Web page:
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Christmas Eve 1914: World War 1 is well under way. German soldiers in some sectors of the Western Front decorate the areas around their trenches. They then start to sing Christmas carols and the two opposing sides shout wishes at each other. Soon after, an informal cessation of hostilities happens. The men crawl out of their trenches and meet in ‘’No Man’s Land’’, the unclaimed territory between the trenches. They exchange gifts like buttons, tobacco and many kinds of souvenirs. These ‘’meetings’’  continue, in many instances, until New Year’s Day.

 

 It strikes one as odd at the very least, that these men who were fighting and killing each other, day in and day out, found it in their hearts to put aside whatever kept them apart and united briefly, under the most adverse conditions. It was not uncommon for the men to exchange gifts while distant shootings from other trenches were being heard. These soldiers encircled by death forgot just for a second about the hostilities and had one of the most humane moments imaginable. Keep in mind that these men would most likely be killed by each other in the coming days and they knew it.

 

 What lessons are there to be learned and what interpretations can be drawn from this event? There is the theory which supports that man is neither good nor bad, but instead acts accordingly to the situation he finds himself into. Based on that, what does it say about human nature the fact that under the most aggressive state in which man can find himself, war, the soldiers were involved in this act of kindness and generosity?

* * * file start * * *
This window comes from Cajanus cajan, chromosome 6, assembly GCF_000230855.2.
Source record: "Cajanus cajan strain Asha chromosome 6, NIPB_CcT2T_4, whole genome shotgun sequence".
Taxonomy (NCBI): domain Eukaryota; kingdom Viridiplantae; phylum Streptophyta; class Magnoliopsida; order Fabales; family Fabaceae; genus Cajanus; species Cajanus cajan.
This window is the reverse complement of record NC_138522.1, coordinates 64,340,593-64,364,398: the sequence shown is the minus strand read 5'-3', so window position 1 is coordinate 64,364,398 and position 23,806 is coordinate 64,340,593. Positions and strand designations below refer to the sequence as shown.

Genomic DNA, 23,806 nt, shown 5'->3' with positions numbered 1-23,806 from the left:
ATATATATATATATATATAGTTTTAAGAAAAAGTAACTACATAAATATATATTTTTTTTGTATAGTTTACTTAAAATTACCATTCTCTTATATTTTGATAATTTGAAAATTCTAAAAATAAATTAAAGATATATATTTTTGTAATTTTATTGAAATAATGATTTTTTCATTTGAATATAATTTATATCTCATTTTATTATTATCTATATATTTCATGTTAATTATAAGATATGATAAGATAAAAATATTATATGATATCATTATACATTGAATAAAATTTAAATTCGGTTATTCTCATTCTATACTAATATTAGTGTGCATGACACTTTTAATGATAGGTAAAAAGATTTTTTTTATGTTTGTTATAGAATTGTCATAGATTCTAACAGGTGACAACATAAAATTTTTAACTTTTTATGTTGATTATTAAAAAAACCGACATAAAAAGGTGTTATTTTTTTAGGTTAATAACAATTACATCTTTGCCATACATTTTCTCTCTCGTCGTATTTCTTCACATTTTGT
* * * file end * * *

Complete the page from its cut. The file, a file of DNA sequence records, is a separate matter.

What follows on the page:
It, at least, raises great questions on the moral implications of war upon men and what fuels the belligerence of nations toward each other. Is it peoples that clash or the interests of the elites? It’s true that the atmosphere in Europe, before the outbreak of World War 1, was electric. It’s true that the balance of power, between states, was changing and nations were eager for this conflict. It’s true that most men wanted to fight. It is historically proven that people cheered and were ecstatic the day war was declared, propelled by nationalistic and chauvinistic feelings and ideologies.

 

 In spite of these circumstances on the more personal level this hostility is not so evident, under certain conditions. Based on what we’ve said so far, to who are people against in a war? Are they against the peoples of a certain place, the regime, or are they against an abstract idea of a country personified in a vague way as the enemy?

 

 These matters are too great to be exhausted in one article but they can make one reflect on some issues. This truce of the Christmas Eve of 1914 can show people that we have many things in common and possibly that hatred and scepticism are based on not so well thought out dogmas. History can and should be used to draw parallels between our lives and past ones. Perhaps we can start to realize, in these merry days, the things that unite as and try to find ways to solve the problems that divide us.

 

 

Merry Christmas Everyone.

 

Marios Kanellos

Author Marios Kanellos

Marios holds a degree in Political Science & History. He is also a certified NASM CPT & CES AND FMS Level 1 Coach. His personal study is primarily focused on health, exercise, spirituality, and business with soul.

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